NZXT has been on a bit of a streak lately. Each new iteration of their Phantom chassis has proven to be stellar (or at least extremely solid), and the H630 silent enclosure was a fresh take on a stagnant concept. At the same time, the under $99 segment was still being served with one of their worst enclosures, the H2. A late and unmentioned tweak did help the H2 make up for its lackluster appearance by increasing ventilation around the front of the enclosure enough that the intakes weren't starved for air, and it's remained a favorite for system integrators.

Now we have a compliment to the H2 in the form of the H230. The H230 comes in at just $69, making it one of the most affordable silent enclosures we've ever tested, and at least in terms of build quality and features, you definitely get a good value for your money. It's when performance enters the mix that the H230 falls apart.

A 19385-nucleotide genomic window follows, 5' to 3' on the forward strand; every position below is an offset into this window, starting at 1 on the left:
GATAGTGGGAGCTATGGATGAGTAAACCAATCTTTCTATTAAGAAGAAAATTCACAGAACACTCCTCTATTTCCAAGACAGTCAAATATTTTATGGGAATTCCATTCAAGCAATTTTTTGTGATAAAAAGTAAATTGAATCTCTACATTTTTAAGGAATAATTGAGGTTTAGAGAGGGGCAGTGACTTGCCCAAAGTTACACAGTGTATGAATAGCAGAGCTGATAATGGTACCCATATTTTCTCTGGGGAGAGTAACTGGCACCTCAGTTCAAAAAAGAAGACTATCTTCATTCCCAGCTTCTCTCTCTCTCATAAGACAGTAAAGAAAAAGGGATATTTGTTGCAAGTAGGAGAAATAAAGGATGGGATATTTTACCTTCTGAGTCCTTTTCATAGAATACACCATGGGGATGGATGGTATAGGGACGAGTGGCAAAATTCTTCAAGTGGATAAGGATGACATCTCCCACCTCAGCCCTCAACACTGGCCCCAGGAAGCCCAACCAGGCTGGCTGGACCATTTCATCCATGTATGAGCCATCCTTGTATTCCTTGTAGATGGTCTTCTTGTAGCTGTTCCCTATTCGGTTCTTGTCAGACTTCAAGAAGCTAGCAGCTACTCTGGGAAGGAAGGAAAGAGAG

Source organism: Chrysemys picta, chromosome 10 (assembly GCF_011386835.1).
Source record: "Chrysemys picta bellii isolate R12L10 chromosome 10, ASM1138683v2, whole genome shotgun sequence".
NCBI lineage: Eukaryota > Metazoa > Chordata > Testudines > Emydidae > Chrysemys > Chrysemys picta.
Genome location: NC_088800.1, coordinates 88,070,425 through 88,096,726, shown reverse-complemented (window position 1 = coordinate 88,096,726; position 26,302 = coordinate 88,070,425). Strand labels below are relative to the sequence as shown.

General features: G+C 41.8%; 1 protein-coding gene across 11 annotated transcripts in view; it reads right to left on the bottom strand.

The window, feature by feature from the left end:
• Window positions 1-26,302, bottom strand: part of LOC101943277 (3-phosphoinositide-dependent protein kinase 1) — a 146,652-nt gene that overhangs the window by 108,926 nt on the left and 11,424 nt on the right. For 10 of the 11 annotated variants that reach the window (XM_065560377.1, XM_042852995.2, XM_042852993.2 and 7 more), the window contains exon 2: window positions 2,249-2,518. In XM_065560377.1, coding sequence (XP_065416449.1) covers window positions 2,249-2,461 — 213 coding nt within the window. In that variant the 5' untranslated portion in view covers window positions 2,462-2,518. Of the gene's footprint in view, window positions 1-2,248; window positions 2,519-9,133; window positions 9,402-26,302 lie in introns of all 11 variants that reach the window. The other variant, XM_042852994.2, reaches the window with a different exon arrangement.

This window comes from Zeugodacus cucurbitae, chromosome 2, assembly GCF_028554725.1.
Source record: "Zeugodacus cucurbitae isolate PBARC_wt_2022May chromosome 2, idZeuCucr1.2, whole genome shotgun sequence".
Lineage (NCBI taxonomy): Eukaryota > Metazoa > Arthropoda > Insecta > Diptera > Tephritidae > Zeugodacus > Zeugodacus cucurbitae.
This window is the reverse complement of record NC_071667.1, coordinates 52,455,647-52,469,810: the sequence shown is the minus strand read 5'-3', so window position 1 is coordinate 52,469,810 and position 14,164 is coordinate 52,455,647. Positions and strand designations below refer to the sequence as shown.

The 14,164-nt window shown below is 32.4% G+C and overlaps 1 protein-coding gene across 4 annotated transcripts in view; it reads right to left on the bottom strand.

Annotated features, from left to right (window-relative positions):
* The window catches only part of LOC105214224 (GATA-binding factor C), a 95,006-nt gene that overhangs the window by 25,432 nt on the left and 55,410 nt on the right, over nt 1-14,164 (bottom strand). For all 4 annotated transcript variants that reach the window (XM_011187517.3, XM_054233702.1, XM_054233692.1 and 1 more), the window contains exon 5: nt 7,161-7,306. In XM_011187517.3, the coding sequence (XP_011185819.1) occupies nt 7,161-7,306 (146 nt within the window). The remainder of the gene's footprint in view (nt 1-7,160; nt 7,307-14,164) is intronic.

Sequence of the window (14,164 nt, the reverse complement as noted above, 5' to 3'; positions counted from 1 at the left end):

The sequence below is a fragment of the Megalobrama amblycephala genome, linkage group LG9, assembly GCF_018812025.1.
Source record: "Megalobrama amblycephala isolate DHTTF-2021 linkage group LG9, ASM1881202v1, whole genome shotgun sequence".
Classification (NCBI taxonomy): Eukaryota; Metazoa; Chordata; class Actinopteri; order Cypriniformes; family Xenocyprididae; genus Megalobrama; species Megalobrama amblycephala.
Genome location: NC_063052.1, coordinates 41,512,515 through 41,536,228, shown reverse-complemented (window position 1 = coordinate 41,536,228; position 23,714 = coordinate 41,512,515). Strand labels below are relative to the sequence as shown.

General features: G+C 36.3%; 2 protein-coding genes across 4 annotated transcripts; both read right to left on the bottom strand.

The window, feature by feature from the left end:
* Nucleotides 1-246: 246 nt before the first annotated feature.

But first, the build quality and aesthetic. The H230 is, as you can see, extremely shiny. The side panels have been painted with a reflective black paint, and the front plastic door has a mirror finish to boot. As a whole the aesthetic is very simple, but ventilation is restricted to a set of openings on the left side as the door opens to the right. Open the front door and there's a single 120mm intake fan at the bottom.